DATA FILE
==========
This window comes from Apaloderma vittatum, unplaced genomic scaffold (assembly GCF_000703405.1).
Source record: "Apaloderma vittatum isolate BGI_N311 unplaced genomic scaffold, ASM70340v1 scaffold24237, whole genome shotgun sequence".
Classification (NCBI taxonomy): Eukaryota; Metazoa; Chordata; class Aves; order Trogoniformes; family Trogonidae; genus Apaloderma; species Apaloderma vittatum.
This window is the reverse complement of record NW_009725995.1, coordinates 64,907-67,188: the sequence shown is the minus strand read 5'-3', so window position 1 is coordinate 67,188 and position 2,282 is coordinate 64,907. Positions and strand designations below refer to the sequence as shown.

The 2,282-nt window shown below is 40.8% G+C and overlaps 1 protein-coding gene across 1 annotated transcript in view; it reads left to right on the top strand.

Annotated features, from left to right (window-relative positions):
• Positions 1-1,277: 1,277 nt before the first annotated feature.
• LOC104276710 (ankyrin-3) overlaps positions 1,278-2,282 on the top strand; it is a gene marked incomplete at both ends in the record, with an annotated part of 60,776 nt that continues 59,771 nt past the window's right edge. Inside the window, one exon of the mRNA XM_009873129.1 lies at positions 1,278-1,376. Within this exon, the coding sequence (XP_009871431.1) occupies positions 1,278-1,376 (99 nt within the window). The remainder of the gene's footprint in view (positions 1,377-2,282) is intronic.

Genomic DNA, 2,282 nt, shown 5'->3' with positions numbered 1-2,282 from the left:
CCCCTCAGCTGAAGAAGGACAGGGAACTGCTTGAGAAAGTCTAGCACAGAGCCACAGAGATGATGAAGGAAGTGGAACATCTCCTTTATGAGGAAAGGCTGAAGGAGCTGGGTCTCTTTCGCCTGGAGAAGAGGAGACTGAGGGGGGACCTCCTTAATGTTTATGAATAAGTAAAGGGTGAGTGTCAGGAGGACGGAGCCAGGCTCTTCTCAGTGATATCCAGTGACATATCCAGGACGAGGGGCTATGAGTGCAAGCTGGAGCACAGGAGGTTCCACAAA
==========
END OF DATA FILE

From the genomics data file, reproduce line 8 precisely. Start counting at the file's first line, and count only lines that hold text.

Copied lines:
• LOC104276710 (ankyrin-3) overlaps positions 1,278-2,282 on the top strand; it is a gene marked incomplete at both ends in the record, with an annotated part of 60,776 nt that continues 59,771 nt past the window's right edge. Inside the window, one exon of the mRNA XM_009873129.1 lies at positions 1,278-1,376. Within this exon, the coding sequence (XP_009871431.1) occupies positions 1,278-1,376 (99 nt within the window). The remainder of the gene's footprint in view (positions 1,377-2,282) is intronic.